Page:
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The "Way of the Long Death" monk has a feature called "Touch of Death":

Touch of Death

Starting when you choose this tradition at 3rd level, your study of death allows you to extract vitality from another creature as it nears its demise. When you reduce a creature within 5 feet of you to 0 hit points, you gain temporary hit points equal to your Wisdom modifier + your monk level (minimum of 1 temporary hit point).

(Bold added for emphasis). How does this work when a WotLD Monk reduces a zombie to 0 hit points and the blow is shrugged off by undead fortitude?

Undead Fortitude

If damage reduces the zombie to 0 hit points, it must make a Constitution saving throw with a DC of 5+the damage taken, unless the damage is radiant or from a critical hit. On a success, the zombie drops to 1 hit point instead.

I could see this working one of two ways:

  1. A zombie takes a hit, and drops to 0 hit points. Then Undead Fortitude kicks in and on a success, the zombie comes back to 1 HP. The zombie had been reduced to 0 hp, so ToD activates.

  2. A zombie takes a hit, and makes a roll to see whether it drops to 0 or 1 HP. On a success, it drops to 1 HP and had never dropped to 0, therefore ToD does not activate.

Is there any official ruling on this case? If not, what is a reasonable interpretation of these rules?

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I would rule that Touch of Death does not trigger if Undead Fortitude is triggered.

Touch of Death activates when:

you reduce a creature within 5 feet of you to 0 hit points.

But Undead Fortitude says:

the zombie drops to 1 hit point instead.

Instead here indicates that the zombie drops to 1 hit point instead of dropping to 0, so the trigger for Touch of Death never happens. Or to put it another way, the Zombie drops to 1 hitpoint instead of [the trigger for Touch of Death], since "drops to 0 hit points" is the trigger for Touch of Death.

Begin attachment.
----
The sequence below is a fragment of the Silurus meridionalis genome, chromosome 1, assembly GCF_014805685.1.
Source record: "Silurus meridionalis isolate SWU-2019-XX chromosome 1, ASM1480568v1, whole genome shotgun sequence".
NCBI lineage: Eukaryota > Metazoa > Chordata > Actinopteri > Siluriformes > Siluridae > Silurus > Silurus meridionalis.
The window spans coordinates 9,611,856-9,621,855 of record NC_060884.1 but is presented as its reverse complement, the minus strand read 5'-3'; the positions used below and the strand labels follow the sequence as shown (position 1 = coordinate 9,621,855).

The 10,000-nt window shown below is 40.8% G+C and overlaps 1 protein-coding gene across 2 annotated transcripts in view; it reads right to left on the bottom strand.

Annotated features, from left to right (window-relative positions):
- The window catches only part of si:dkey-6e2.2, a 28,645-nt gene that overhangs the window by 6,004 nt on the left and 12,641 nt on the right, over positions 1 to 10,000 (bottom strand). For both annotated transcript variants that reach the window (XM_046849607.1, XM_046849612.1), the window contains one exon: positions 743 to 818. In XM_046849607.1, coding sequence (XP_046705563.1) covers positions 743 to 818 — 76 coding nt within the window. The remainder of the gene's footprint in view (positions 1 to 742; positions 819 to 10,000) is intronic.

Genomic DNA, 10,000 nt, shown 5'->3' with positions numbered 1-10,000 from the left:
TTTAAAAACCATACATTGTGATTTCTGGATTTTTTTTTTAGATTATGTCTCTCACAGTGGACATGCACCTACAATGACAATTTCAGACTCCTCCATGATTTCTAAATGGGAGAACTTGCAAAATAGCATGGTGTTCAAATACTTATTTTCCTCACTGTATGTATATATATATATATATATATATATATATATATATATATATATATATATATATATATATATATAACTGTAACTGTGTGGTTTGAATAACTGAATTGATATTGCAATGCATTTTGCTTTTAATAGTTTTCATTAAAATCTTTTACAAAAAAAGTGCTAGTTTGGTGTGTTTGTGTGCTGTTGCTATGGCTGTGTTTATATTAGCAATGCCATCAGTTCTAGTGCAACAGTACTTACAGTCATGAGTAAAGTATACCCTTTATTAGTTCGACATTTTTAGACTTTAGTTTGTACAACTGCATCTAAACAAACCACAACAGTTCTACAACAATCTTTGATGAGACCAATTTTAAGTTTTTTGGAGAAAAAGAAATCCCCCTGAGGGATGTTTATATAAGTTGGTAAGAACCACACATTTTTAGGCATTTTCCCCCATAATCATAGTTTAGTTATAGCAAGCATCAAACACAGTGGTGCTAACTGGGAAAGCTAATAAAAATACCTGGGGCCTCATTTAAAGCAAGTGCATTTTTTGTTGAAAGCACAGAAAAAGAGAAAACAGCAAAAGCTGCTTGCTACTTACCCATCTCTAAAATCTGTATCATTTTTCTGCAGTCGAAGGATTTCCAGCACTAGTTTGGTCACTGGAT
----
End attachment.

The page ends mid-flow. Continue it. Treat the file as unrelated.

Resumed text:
I would rule this way because Undead Fortitude appears to make it so that the trigger for Touch of Death never happened. There is room to rule otherwise though, as it still requires the DM to make an aparently arbitrary choice about the resolution order. Alternatively, we have some optional guidance...

An optional rule from Xanathar's Guide can change my ruling.

In Xanathar's Guide, we see an optional rule for resolving simultaneous effects:

In rare cases, effects can happen at the same time, especially at the start or end of a creature’s turn. If two or more things happen at the same time on a character or monster’s turn, the person at the game table — whether player or DM — who controls that creature decides the order in which those things happen.

In this case, if it is the Monk's turn, they may choose to resolve Touch of Death before undead fortitude.

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  • \$\begingroup\$ How can the zombie use its Undead Fortitude if the triggering condition, being reduced to 0hp, is never met? \$\endgroup\$
    – Kirt
    Dec 19 '20 at 20:36
  • \$\begingroup\$ @Kirt I don't understand. \$\endgroup\$ Dec 19 '20 at 20:37
  • \$\begingroup\$ You say that the use of Undead Fortitude means that the trigger for Touch of Death never happens. But the trigger for Undead Fortitude is the zombie being reduced to 0hp. I don't understand how you can argue that the zombie is never at 0hp when the ability that puts it at 1hp is not triggered unless and until it reaches 0 first. \$\endgroup\$
    – Kirt